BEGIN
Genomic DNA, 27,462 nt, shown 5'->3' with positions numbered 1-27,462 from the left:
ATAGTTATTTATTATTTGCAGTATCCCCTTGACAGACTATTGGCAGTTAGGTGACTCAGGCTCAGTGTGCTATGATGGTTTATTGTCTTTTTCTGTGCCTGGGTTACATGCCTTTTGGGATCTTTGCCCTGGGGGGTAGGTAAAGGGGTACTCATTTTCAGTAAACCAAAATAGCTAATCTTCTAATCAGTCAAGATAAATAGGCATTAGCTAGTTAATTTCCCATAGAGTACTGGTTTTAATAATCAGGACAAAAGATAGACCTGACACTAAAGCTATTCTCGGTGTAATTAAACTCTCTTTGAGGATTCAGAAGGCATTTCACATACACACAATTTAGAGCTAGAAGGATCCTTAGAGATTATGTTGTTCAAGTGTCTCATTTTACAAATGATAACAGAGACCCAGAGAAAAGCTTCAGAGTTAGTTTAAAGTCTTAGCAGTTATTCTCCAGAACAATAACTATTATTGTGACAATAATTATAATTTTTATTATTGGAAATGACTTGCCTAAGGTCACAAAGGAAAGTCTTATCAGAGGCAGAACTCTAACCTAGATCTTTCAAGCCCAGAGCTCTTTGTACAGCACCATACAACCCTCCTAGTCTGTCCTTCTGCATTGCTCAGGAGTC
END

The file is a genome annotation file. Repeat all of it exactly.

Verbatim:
Genomic DNA, 27,462 nt, shown 5'->3' with positions numbered 1-27,462 from the left:
ATAGTTATTTATTATTTGCAGTATCCCCTTGACAGACTATTGGCAGTTAGGTGACTCAGGCTCAGTGTGCTATGATGGTTTATTGTCTTTTTCTGTGCCTGGGTTACATGCCTTTTGGGATCTTTGCCCTGGGGGGTAGGTAAAGGGGTACTCATTTTCAGTAAACCAAAATAGCTAATCTTCTAATCAGTCAAGATAAATAGGCATTAGCTAGTTAATTTCCCATAGAGTACTGGTTTTAATAATCAGGACAAAAGATAGACCTGACACTAAAGCTATTCTCGGTGTAATTAAACTCTCTTTGAGGATTCAGAAGGCATTTCACATACACACAATTTAGAGCTAGAAGGATCCTTAGAGATTATGTTGTTCAAGTGTCTCATTTTACAAATGATAACAGAGACCCAGAGAAAAGCTTCAGAGTTAGTTTAAAGTCTTAGCAGTTATTCTCCAGAACAATAACTATTATTGTGACAATAATTATAATTTTTATTATTGGAAATGACTTGCCTAAGGTCACAAAGGAAAGTCTTATCAGAGGCAGAACTCTAACCTAGATCTTTCAAGCCCAGAGCTCTTTGTACAGCACCATACAACCCTCCTAGTCTGTCCTTCTGCATTGCTCAGGAGTC